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Talking Openly About Death

Nyatanga, Brian (2010) Talking Openly About Death. International Journal of Palliative Nursing, 16 (6). p. 263. ISSN 1357-6321

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Abstract

Although around half a million people die in England each year, most deaths occur away from their homes and in institutions with ‘strangers’ caring for them. Admittedly, a few die in their own homes, however, this number is not high enough to claim that as a society we are becoming more familiar with death. The reality is that as a society we do not openly discuss death (Department of Health (DH), 2008). We recognize that this very point is the central message in the second chapter of the End of Life Care Strategy (DH, 2008). Two years on, we have seen the creation of Dying Matters as a coalition working to support changing knowledge, attitudes and behaviours towards death, dying and bereavement. One of the intended outcomes is that we can all treat living, and dying, as natural normal processes. For health professionals, open discussions would ensure caring is more honest in terms of what treatment can be realistically offered, while openly discussing with patients when death is likely to occur. It is also possible that open discussion about death may lead to an improved bereavement profile for relatives. Although progress to date is welcome, more could be done to expedite the process. Among the many aspects of our attitudes that may need reviewing, the continued use of euphemisms for death must be a priority. Continued use of euphemisms in death and dying suggests a psychological ploy to deflect death into the subconscious, by generating ‘labels’ that are perceived in themselves as acceptably palatable to talk about. For example, ‘he passed away’ would be more acceptable ‘than he is dead’. Euphemisms may carry an occasional tendency to confuse the meaning inherent in such statements as ‘I am afraid we lost him yesterday’.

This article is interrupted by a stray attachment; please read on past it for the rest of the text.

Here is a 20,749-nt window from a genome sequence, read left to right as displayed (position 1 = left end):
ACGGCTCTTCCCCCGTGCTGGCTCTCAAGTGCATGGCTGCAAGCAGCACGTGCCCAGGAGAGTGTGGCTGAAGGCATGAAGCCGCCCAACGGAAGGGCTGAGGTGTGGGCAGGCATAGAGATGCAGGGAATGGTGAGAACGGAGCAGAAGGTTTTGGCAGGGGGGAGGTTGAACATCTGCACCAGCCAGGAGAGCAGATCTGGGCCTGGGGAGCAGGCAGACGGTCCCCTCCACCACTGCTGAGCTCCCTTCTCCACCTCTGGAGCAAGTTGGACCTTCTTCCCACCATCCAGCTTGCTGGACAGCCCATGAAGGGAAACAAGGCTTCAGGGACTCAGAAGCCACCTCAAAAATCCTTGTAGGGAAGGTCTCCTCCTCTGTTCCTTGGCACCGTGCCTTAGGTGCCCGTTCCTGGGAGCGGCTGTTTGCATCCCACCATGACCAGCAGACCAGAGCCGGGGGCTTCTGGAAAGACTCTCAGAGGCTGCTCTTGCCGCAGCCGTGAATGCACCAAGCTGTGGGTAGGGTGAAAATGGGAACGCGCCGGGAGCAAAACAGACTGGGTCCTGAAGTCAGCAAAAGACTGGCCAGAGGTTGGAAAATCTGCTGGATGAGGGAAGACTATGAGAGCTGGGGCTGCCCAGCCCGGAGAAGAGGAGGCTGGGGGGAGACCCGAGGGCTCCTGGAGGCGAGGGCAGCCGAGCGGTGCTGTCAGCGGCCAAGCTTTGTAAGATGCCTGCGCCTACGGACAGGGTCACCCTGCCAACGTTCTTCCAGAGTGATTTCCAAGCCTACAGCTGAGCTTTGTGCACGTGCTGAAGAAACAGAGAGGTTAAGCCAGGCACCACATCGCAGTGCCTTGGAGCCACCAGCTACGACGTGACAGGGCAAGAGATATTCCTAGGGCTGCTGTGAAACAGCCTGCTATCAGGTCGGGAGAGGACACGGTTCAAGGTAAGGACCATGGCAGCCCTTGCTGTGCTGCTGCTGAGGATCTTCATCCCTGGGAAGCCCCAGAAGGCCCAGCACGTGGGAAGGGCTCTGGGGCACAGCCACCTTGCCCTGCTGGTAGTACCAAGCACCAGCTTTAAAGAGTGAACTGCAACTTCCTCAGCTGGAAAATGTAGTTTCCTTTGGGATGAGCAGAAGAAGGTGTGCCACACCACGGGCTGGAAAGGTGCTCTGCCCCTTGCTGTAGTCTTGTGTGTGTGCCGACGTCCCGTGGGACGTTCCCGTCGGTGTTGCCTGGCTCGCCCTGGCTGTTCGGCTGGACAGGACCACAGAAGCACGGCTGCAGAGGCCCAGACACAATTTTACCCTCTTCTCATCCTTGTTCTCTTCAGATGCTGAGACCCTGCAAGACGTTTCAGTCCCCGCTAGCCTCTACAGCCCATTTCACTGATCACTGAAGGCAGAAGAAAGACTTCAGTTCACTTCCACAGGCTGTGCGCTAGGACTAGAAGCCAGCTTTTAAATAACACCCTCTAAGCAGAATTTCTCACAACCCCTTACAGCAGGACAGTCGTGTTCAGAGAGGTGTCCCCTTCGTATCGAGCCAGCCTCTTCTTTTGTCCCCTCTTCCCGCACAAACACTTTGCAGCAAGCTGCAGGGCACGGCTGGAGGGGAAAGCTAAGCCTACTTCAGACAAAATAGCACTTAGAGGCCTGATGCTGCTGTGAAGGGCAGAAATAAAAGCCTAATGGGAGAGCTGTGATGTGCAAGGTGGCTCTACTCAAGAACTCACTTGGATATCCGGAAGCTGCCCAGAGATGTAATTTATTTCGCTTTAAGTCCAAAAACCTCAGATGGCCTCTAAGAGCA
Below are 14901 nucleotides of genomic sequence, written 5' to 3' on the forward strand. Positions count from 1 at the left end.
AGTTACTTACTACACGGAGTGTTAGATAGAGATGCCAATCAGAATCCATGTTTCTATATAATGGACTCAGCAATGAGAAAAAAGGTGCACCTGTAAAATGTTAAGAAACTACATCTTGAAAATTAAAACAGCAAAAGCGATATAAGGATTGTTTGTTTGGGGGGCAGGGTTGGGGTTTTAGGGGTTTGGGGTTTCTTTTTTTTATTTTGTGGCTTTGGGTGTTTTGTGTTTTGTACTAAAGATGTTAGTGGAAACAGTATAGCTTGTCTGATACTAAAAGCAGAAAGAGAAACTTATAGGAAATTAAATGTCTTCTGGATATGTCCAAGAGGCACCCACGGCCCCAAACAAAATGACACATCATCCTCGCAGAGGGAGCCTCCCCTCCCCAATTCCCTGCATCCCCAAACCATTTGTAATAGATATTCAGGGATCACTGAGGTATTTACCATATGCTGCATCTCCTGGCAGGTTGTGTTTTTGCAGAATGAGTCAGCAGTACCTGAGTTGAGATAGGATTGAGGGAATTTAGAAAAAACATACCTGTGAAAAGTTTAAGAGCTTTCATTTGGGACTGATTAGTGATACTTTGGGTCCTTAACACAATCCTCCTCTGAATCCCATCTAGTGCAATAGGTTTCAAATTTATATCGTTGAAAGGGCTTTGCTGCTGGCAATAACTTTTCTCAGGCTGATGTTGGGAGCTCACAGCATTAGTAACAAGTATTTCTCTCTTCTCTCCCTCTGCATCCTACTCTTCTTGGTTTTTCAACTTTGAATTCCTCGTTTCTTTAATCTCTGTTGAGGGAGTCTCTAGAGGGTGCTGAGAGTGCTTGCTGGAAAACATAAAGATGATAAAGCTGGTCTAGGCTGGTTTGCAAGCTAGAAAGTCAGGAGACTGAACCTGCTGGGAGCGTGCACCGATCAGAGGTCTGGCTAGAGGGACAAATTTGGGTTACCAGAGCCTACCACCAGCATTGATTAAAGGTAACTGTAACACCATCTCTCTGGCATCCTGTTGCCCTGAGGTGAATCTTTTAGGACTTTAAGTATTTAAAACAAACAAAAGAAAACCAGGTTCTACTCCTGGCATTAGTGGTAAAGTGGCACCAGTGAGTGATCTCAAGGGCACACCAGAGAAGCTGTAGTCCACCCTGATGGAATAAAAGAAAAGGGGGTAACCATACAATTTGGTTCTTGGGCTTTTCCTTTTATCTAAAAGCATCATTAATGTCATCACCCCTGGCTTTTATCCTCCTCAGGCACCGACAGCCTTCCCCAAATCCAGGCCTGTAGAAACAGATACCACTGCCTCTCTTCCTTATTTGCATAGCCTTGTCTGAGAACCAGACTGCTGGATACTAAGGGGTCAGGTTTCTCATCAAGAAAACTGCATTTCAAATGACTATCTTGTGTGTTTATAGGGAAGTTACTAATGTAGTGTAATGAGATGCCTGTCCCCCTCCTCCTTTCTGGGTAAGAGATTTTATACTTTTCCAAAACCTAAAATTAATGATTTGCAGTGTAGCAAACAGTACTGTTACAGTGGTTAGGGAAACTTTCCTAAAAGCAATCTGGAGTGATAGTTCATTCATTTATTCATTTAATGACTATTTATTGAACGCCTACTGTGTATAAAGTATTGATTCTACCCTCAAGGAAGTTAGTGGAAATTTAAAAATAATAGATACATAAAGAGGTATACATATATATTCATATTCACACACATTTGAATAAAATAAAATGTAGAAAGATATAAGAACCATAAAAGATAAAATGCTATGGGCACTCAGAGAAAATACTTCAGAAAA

Item Type: Article
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Uncontrolled Keywords: attitude to death, attitude to health, health personnel attitude, human, interpersonal communication, mass medium, religion, semantics,
Divisions: Academic Departments > Institute of Health and Society
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Depositing User: Brian Nyatanga
Date Deposited: 06 Jul 2018 13:52
Last Modified: 06 Jul 2018 13:52
URI: https://eprints.worc.ac.uk/id/eprint/6849

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